Summit High School choir performs free show Thursday night
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Last year, 13 seniors graduated from Summit High School’s choir after traveling to Australia and singing at the Sidney Opera House. So this year, teacher Cathie Hill has focused on rebuilding.
“It has been a fun year, and the students have really stepped up to fill the gaps,” Hill said.
Last fall, the Summit Singers and Peak Performers (all girls) competed at the Metro State Choral Festival, which was a new event for them, and the Concert Choir (the nonauditioned group) performed at the District 8 Vocal Clinic in Rifle, a choir comprised of about 400 voices. Both events provided an excellent performance and critique experience for the singers, Hill said. And most recently, the groups competed at the UNC Jazz Festival, where the Summit Singers received a superior rating and the Peak Performers, an excellent.
“We all work together really well, and Ms. Hill directs us well,” said sophomore Lauren Gossman, who is learning new techniques, including breathing, since transferring to Summit High this year. She loves the trips, such as the UNC Jazz Festival, because the choirs are able to spend the day together, as well as receive outside feedback.
One of the challenges the groups face is that they “do it all,” Hill said, whereas larger school programs have dedicated vocal jazz ensembles that specialize in contemporary a capella music and sing that style year-round. In Hill’s program, students sing a wide variety of genres and styles, from classical to folk, pop, show tunes and vocal jazz.
“Each of these styles requires a different type of pronunciation and tone,” Hill said. “They do get pretty well rounded after singing for four years.”
Sophomore Jenna Monroe has learned to sight read and how to get her voice into a higher range.
“I love to sing,” Monroe said. “It’s a way to relax myself.”
About 60 students make up all three choral groups. Many of the students also perform in the school’s musicals.
This year’s concert features small group ensembles, ranging from four to eight students, who chose their songs and directed themselves.
“While the skill and performance level is sometimes not as high as a teacher-directed song might be, I feel that it is important to allow and encourage students to develop the musical decision-making that this requires,” Hill said. “And some of them are quite good!”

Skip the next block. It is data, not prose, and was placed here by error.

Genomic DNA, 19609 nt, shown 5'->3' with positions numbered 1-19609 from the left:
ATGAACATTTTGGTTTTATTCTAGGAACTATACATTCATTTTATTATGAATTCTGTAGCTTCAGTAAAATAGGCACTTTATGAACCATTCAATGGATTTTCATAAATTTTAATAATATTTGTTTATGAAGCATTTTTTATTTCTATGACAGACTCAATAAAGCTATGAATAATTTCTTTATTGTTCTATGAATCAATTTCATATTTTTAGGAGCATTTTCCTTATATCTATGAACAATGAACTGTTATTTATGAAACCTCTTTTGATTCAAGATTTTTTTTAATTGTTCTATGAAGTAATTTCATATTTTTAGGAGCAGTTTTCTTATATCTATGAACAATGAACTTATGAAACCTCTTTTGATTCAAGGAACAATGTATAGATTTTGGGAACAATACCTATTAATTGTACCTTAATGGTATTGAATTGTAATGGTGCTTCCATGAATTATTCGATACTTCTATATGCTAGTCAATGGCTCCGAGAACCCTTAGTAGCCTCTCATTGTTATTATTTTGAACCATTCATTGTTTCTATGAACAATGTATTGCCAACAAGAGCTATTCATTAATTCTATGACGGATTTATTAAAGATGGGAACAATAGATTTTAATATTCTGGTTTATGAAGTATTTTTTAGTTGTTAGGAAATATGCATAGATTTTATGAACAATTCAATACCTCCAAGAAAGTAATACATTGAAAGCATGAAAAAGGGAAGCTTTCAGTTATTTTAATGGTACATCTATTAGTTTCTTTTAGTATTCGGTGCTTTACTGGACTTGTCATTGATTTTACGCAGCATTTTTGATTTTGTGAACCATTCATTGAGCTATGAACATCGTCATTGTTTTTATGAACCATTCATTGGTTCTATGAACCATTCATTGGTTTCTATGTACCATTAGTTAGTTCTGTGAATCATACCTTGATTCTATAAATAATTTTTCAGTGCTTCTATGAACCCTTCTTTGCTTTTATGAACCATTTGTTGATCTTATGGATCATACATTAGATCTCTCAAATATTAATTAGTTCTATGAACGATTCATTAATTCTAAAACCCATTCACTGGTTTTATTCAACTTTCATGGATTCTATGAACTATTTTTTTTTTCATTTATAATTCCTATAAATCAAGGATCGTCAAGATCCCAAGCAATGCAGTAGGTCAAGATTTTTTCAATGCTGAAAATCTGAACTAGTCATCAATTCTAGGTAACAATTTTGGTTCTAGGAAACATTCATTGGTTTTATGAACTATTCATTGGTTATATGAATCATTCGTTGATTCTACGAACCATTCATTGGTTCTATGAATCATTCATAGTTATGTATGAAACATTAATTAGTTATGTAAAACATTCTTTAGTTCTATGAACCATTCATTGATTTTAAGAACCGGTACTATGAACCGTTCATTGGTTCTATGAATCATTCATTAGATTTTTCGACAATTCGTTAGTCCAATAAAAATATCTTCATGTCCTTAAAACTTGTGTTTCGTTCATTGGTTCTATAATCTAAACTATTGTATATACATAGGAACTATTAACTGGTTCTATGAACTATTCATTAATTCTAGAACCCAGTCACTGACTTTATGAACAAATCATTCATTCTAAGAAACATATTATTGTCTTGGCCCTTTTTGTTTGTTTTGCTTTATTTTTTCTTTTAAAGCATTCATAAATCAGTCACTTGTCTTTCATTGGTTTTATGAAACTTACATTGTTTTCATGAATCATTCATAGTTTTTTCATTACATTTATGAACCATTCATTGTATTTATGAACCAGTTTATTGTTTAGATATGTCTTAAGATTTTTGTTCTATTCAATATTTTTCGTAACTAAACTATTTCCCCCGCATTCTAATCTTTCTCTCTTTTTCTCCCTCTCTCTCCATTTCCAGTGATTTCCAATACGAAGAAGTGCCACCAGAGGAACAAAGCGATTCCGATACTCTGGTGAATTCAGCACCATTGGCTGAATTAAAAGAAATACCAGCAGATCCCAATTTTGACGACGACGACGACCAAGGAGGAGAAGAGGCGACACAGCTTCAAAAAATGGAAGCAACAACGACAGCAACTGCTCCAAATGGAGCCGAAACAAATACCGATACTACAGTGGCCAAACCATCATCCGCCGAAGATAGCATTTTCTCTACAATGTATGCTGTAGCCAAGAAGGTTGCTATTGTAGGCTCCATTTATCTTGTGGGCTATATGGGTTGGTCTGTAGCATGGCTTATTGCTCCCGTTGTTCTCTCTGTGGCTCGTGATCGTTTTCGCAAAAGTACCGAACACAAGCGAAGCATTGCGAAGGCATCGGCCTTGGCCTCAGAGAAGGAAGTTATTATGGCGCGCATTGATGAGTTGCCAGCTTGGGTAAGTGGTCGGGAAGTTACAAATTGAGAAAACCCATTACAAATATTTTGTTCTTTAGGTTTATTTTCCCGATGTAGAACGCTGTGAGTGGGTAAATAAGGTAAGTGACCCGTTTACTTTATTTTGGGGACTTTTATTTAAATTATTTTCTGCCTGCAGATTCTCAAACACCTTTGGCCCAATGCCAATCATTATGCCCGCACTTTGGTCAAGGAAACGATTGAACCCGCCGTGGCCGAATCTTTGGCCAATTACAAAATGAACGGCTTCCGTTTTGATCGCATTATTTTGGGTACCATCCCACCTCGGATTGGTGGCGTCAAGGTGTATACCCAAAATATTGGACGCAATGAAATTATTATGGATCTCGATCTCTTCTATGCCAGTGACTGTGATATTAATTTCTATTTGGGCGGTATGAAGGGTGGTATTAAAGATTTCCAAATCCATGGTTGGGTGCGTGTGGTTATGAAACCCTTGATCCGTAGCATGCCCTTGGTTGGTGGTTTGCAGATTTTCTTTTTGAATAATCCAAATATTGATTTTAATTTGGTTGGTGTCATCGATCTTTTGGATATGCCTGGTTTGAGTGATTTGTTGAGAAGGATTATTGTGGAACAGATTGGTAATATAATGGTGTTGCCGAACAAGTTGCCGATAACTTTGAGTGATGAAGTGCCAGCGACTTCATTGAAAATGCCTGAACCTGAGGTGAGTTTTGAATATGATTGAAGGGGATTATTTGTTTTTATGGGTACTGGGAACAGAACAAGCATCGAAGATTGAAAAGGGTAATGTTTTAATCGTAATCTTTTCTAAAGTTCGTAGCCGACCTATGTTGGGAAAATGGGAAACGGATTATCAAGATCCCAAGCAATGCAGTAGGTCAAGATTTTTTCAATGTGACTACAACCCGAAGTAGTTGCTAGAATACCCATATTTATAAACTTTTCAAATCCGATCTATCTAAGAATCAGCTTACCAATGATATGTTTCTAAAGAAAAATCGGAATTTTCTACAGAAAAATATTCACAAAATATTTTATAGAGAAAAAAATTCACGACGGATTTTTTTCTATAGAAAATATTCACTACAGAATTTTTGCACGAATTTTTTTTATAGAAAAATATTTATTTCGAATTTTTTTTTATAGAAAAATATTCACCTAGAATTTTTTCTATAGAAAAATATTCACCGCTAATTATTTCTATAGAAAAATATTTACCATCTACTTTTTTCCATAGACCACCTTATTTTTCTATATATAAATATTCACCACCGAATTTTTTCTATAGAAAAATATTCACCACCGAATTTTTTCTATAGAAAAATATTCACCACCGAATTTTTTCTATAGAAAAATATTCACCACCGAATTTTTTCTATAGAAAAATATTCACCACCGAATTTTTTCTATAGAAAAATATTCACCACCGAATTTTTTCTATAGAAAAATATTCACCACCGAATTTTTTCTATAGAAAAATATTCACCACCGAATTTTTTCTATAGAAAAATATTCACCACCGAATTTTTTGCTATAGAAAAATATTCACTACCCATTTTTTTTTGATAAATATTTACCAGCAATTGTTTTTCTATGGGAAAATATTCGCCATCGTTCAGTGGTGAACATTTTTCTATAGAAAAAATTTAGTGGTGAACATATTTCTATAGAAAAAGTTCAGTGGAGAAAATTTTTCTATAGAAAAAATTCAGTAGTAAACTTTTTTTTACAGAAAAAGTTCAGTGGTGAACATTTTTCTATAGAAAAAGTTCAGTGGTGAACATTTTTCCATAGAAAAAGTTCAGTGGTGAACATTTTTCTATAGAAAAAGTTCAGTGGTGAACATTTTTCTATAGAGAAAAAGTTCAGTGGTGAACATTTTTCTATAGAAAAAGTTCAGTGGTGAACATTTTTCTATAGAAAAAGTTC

“I think some of the groups are definitely going to bring some stuff to the table this year, and I think it’s going to be really, really good,” said senior Daniel Hagy, who has been in choir since sophomore year.
Gossman said one of the highlights is the choir’s arrangement of “Don’t Stop Believing,” originally made popular by Journey.
“It’s so much fun, and it’s so nice to sing well-known stuff because the audience gets into it,” Gossman said.
One of Hill’s favorite segments of the concert is the senior performance because she gives them the opportunity to direct a selection or perform pieces as solos or duets.
“It is always pretty emotional for all of us, as we say good-bye to these outstanding singers,” Hill said. “The growth that happens over the four years in choir is so amazing.”
This year, seniors Austin Miller, Ian Quandt and Hagy stand out in Hill’s mind in terms of growth. She said Miller struggled with matching pitch in the beginning, as a sophomore, but has “worked really hard to develop as a musician, and this year was selected to All-State Choir, a huge honor.” Quandt came in with a solid background in piano but has grown into a “strong leader in the tenor section,” she said. And Hagy started choir with a strong drama background “and has been an anchor in both the plays and musicals for the past several years,” she said. “He is moving on to major in musical theater next fall, and I am so proud of him.”
“Each of these three students plans to pursue music in a different way,” she said, “and each has been important to our success as a choir.”
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